The Vizsla should do well on a high-quality dog food. Most Vizslas are good eaters, and there is considerable variation in individual dogs’ caloric needs; a young, active dog may require four or five cups each day of a high-calorie food, while older or less active dogs may need less than half that quantity. Some dogs are prone to becoming overweight, so watch your dog’s calorie consumption and weight level; too many treats can cause obesity. Clean, fresh water should be available at all times. Check with your vet if you have any concerns about your dog’s weight or diet.
Vizslas were bred to be active hunting dogs, and they need both physical and mental exercise. Individual dogs’ needs vary, but, in general, owners should plan on a minimum of 30 minutes of active exercise daily and some dogs will need more than that. In addition to leash walks and games of fetch, most Vizslas need opportunities to run hard off-leash on a regular basis. Vizslas can be excellent running or jogging companions, with the caveat that young dogs should not run long distances until they reach maturity at about 18 to 24 months. Older Vizslas typically remain active and playful.
Vizslas need consistent, positive training, starting in puppyhood. They are highly intelligent, curious, and sometimes manipulative, so owners need to establish solid communication and teach good behavior. Untrained Vizslas are hard to live with. They can find many creative ways to get into trouble if they don’t have a “job.” Fortunately, they typically love training and thrive on the attention they receive. This is a sensitive breed, so early and ongoing socialization is important to make sure the dog has the confidence to enjoy various activities. With good socialization and consistent training, there are countless ways to have fun with these versatile dogs.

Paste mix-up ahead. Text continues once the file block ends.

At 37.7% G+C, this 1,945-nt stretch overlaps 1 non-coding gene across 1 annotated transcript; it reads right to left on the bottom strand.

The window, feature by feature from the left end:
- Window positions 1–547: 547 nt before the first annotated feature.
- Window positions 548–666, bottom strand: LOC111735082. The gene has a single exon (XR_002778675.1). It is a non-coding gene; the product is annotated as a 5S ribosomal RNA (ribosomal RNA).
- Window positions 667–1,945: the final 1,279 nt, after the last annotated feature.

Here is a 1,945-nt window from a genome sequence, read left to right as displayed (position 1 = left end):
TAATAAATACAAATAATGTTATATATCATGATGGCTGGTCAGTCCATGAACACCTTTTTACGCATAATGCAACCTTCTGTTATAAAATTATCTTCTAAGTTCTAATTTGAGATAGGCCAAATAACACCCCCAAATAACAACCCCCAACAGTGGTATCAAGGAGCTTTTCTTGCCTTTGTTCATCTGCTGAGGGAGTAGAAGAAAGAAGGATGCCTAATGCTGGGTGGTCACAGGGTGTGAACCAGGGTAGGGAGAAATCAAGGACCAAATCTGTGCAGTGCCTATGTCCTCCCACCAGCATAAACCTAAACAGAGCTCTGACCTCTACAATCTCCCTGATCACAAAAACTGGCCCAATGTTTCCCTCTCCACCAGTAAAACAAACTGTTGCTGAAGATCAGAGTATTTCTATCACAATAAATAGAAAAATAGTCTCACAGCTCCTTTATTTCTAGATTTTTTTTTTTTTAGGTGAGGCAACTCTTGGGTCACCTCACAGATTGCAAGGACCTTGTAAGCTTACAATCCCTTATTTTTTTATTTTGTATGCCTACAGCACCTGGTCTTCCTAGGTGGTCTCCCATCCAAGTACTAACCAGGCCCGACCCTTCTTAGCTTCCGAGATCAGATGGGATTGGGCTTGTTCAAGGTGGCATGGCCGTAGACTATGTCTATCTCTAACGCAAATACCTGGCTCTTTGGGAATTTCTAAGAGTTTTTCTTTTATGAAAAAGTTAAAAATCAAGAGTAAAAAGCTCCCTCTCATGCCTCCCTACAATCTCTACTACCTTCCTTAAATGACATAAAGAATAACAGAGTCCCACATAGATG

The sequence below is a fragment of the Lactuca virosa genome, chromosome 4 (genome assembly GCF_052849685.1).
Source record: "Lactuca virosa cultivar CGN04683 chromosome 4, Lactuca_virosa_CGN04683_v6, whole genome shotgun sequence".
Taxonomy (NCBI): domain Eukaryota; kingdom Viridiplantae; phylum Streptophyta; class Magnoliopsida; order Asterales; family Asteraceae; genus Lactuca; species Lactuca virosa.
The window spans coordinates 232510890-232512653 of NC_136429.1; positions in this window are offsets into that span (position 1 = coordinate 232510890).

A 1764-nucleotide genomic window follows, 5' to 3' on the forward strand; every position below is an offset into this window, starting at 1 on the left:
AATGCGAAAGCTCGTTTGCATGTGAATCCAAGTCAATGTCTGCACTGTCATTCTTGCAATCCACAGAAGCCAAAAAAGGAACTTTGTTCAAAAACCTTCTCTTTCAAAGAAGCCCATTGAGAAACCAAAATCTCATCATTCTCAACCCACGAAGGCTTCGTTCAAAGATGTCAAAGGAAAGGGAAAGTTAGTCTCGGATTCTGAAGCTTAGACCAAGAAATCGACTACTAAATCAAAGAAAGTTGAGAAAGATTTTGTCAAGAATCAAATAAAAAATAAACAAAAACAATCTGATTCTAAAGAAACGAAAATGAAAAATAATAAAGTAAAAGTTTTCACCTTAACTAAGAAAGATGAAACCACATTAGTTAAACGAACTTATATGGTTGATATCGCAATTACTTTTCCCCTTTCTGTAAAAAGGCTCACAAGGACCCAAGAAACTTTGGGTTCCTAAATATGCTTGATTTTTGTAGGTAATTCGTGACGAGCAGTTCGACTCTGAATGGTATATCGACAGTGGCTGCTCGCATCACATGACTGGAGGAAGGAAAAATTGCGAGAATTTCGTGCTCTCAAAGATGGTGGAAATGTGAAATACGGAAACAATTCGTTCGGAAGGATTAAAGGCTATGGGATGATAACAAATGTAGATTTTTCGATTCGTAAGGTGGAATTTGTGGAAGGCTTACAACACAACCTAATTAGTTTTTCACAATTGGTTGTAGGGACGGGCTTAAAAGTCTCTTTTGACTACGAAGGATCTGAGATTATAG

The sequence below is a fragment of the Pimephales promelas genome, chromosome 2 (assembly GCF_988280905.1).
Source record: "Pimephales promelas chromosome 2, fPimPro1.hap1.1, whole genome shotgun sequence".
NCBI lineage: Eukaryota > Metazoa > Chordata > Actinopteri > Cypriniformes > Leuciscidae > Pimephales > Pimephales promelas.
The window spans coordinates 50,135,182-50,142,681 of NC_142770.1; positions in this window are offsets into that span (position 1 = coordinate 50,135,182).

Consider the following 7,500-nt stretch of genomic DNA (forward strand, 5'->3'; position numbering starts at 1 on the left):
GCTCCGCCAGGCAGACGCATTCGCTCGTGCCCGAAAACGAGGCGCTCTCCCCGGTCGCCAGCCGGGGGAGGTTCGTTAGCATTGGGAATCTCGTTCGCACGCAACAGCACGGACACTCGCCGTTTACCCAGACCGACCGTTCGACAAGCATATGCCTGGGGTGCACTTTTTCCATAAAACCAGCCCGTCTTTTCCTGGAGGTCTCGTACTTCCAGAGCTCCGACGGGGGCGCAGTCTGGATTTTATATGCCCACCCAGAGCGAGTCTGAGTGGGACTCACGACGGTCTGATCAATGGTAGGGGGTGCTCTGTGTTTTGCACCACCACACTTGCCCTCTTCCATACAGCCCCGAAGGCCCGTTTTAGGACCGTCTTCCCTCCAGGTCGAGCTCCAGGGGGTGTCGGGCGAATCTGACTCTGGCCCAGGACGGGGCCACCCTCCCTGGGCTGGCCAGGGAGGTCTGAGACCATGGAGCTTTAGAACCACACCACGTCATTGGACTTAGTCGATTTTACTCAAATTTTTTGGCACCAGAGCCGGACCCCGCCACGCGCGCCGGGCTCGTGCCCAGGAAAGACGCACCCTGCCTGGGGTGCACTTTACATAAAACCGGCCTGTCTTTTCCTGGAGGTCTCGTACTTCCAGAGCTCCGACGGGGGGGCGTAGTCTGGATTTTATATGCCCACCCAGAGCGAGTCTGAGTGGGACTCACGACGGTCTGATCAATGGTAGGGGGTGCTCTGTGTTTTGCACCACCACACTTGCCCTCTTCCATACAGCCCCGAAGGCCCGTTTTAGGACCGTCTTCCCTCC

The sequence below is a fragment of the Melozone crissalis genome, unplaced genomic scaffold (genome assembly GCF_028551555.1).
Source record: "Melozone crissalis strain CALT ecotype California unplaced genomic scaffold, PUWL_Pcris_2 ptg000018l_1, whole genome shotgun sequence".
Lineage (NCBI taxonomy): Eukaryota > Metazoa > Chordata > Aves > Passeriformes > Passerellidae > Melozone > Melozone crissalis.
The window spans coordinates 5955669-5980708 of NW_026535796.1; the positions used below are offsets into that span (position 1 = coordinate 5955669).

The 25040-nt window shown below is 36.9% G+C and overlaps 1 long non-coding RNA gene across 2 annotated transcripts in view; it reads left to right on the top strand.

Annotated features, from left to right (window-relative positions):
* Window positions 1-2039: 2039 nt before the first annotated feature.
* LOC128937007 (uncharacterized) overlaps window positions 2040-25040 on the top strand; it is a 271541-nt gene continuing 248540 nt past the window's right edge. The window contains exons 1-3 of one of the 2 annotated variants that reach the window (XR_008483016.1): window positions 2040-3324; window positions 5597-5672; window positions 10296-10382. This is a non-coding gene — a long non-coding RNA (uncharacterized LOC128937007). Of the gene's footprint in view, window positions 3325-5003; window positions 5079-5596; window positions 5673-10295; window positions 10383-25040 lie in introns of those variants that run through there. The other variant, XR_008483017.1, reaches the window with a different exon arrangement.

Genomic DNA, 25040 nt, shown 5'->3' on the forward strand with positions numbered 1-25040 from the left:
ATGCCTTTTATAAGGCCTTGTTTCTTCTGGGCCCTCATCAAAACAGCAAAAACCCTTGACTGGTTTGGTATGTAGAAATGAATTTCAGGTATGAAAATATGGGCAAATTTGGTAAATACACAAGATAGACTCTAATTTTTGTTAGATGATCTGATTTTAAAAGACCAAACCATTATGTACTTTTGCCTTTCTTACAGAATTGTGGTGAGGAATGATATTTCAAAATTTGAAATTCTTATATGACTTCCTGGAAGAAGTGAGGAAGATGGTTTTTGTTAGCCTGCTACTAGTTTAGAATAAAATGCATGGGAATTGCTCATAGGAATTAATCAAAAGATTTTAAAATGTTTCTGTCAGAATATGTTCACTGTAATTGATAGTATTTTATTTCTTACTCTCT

Vizslas are generally a healthy breed. but like all breeds, they’re prone to certain health conditions, including the following:
- Epilepsy: This seizure disorder has been noted in some lines of Vizslas and can be treated with medication. There is no cure.
- Bone and Joint Disorders: Hypertrophic osteodystrophy, osteochondritis dissecans, and canine panosteitis. These conditions can be diagnosed and treated to prevent pain and suffering.
- Dental Disease: Dental disease is very common in all dogs and unfortunately, Vizslas are more likely than other breeds to develop the condition. Gum disease occurs when tartar builds up and begins to infect the gums and roots of the teeth. If it’s not prevented or treated, your Vizsla may lose his teeth. Additionally, when bacteria from the mouth enters the bloodstream, dogs are at risk for damaging their liver, kidneys, and heart. To keep teeth and gums healthy, regular cleaning is recommended; use toothpaste formulated for dogs (not human toothpaste).
- Eye Problems: Glaucoma, canine cataracts, distichiasis, and canine entropion. Some of these diseases can cause extreme pain, impaired vision, or even blindness if they are not treated in a timely manner. Have your dog’s eyes checked regularly and always be on the lookout for infection.
- Wirehaired Vizsla
- German Shorthaired Pointer
- Braque du Bourbonnais